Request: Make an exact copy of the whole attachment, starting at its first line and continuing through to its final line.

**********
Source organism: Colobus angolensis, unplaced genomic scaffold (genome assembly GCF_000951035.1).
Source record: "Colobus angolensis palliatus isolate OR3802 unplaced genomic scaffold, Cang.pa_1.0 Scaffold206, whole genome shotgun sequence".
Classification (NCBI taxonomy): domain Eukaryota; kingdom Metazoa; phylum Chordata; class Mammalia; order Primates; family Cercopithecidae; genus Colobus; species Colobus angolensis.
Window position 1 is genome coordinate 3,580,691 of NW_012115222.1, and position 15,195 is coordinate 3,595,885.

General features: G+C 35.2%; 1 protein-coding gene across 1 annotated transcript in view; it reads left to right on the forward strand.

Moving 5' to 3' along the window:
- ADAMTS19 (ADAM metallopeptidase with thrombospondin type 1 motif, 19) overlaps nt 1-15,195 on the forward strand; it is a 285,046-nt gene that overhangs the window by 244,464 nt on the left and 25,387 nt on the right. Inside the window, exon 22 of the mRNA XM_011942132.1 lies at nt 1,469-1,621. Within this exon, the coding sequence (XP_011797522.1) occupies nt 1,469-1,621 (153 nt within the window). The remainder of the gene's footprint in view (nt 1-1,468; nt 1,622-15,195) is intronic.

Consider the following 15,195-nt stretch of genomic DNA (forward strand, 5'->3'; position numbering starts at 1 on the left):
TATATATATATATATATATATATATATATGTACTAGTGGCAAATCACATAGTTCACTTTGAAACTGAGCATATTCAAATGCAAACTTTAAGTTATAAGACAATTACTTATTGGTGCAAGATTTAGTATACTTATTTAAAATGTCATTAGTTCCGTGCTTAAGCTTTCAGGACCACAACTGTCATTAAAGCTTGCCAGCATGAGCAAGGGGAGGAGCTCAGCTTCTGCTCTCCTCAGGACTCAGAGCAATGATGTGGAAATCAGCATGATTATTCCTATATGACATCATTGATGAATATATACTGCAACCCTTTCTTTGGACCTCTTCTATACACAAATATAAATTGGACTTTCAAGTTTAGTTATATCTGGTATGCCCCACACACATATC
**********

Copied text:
Source organism: Colobus angolensis, unplaced genomic scaffold (genome assembly GCF_000951035.1).
Source record: "Colobus angolensis palliatus isolate OR3802 unplaced genomic scaffold, Cang.pa_1.0 Scaffold206, whole genome shotgun sequence".
Classification (NCBI taxonomy): domain Eukaryota; kingdom Metazoa; phylum Chordata; class Mammalia; order Primates; family Cercopithecidae; genus Colobus; species Colobus angolensis.
Window position 1 is genome coordinate 3,580,691 of NW_012115222.1, and position 15,195 is coordinate 3,595,885.

General features: G+C 35.2%; 1 protein-coding gene across 1 annotated transcript in view; it reads left to right on the forward strand.

Moving 5' to 3' along the window:
- ADAMTS19 (ADAM metallopeptidase with thrombospondin type 1 motif, 19) overlaps nt 1-15,195 on the forward strand; it is a 285,046-nt gene that overhangs the window by 244,464 nt on the left and 25,387 nt on the right. Inside the window, exon 22 of the mRNA XM_011942132.1 lies at nt 1,469-1,621. Within this exon, the coding sequence (XP_011797522.1) occupies nt 1,469-1,621 (153 nt within the window). The remainder of the gene's footprint in view (nt 1-1,468; nt 1,622-15,195) is intronic.

Consider the following 15,195-nt stretch of genomic DNA (forward strand, 5'->3'; position numbering starts at 1 on the left):
TATATATATATATATATATATATATATATGTACTAGTGGCAAATCACATAGTTCACTTTGAAACTGAGCATATTCAAATGCAAACTTTAAGTTATAAGACAATTACTTATTGGTGCAAGATTTAGTATACTTATTTAAAATGTCATTAGTTCCGTGCTTAAGCTTTCAGGACCACAACTGTCATTAAAGCTTGCCAGCATGAGCAAGGGGAGGAGCTCAGCTTCTGCTCTCCTCAGGACTCAGAGCAATGATGTGGAAATCAGCATGATTATTCCTATATGACATCATTGATGAATATATACTGCAACCCTTTCTTTGGACCTCTTCTATACACAAATATAAATTGGACTTTCAAGTTTAGTTATATCTGGTATGCCCCACACACATATC